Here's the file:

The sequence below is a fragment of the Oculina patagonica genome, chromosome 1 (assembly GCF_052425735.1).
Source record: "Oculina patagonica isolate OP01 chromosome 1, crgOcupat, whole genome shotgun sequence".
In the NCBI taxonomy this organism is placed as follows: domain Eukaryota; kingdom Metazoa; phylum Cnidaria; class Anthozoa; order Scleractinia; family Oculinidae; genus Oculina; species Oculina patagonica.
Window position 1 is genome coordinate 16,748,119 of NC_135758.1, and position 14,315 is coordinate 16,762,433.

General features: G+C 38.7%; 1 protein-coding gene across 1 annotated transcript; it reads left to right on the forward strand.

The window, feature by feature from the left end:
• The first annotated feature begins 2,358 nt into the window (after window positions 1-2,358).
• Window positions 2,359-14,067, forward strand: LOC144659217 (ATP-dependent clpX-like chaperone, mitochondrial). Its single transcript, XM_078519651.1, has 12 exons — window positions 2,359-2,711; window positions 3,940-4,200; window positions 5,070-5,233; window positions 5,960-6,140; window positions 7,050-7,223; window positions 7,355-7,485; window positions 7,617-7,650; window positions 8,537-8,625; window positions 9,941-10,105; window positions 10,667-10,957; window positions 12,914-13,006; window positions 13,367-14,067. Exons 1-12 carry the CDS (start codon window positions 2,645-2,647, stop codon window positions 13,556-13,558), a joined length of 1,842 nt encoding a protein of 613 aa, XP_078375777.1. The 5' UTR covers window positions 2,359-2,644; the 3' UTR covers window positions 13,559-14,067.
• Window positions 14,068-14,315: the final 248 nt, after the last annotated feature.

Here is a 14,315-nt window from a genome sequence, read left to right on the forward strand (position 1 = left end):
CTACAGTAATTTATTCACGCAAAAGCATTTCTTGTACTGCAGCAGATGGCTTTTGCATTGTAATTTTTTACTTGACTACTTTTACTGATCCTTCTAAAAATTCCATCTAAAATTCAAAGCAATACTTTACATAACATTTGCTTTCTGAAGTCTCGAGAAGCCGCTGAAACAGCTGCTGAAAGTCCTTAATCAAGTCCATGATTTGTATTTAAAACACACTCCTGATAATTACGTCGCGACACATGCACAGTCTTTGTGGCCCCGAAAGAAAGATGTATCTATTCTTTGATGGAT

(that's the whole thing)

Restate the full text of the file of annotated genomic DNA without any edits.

The sequence below is a fragment of the Oculina patagonica genome, chromosome 1 (assembly GCF_052425735.1).
Source record: "Oculina patagonica isolate OP01 chromosome 1, crgOcupat, whole genome shotgun sequence".
In the NCBI taxonomy this organism is placed as follows: domain Eukaryota; kingdom Metazoa; phylum Cnidaria; class Anthozoa; order Scleractinia; family Oculinidae; genus Oculina; species Oculina patagonica.
Window position 1 is genome coordinate 16,748,119 of NC_135758.1, and position 14,315 is coordinate 16,762,433.

General features: G+C 38.7%; 1 protein-coding gene across 1 annotated transcript; it reads left to right on the forward strand.

The window, feature by feature from the left end:
• The first annotated feature begins 2,358 nt into the window (after window positions 1-2,358).
• Window positions 2,359-14,067, forward strand: LOC144659217 (ATP-dependent clpX-like chaperone, mitochondrial). Its single transcript, XM_078519651.1, has 12 exons — window positions 2,359-2,711; window positions 3,940-4,200; window positions 5,070-5,233; window positions 5,960-6,140; window positions 7,050-7,223; window positions 7,355-7,485; window positions 7,617-7,650; window positions 8,537-8,625; window positions 9,941-10,105; window positions 10,667-10,957; window positions 12,914-13,006; window positions 13,367-14,067. Exons 1-12 carry the CDS (start codon window positions 2,645-2,647, stop codon window positions 13,556-13,558), a joined length of 1,842 nt encoding a protein of 613 aa, XP_078375777.1. The 5' UTR covers window positions 2,359-2,644; the 3' UTR covers window positions 13,559-14,067.
• Window positions 14,068-14,315: the final 248 nt, after the last annotated feature.

Here is a 14,315-nt window from a genome sequence, read left to right on the forward strand (position 1 = left end):
CTACAGTAATTTATTCACGCAAAAGCATTTCTTGTACTGCAGCAGATGGCTTTTGCATTGTAATTTTTTACTTGACTACTTTTACTGATCCTTCTAAAAATTCCATCTAAAATTCAAAGCAATACTTTACATAACATTTGCTTTCTGAAGTCTCGAGAAGCCGCTGAAACAGCTGCTGAAAGTCCTTAATCAAGTCCATGATTTGTATTTAAAACACACTCCTGATAATTACGTCGCGACACATGCACAGTCTTTGTGGCCCCGAAAGAAAGATGTATCTATTCTTTGATGGAT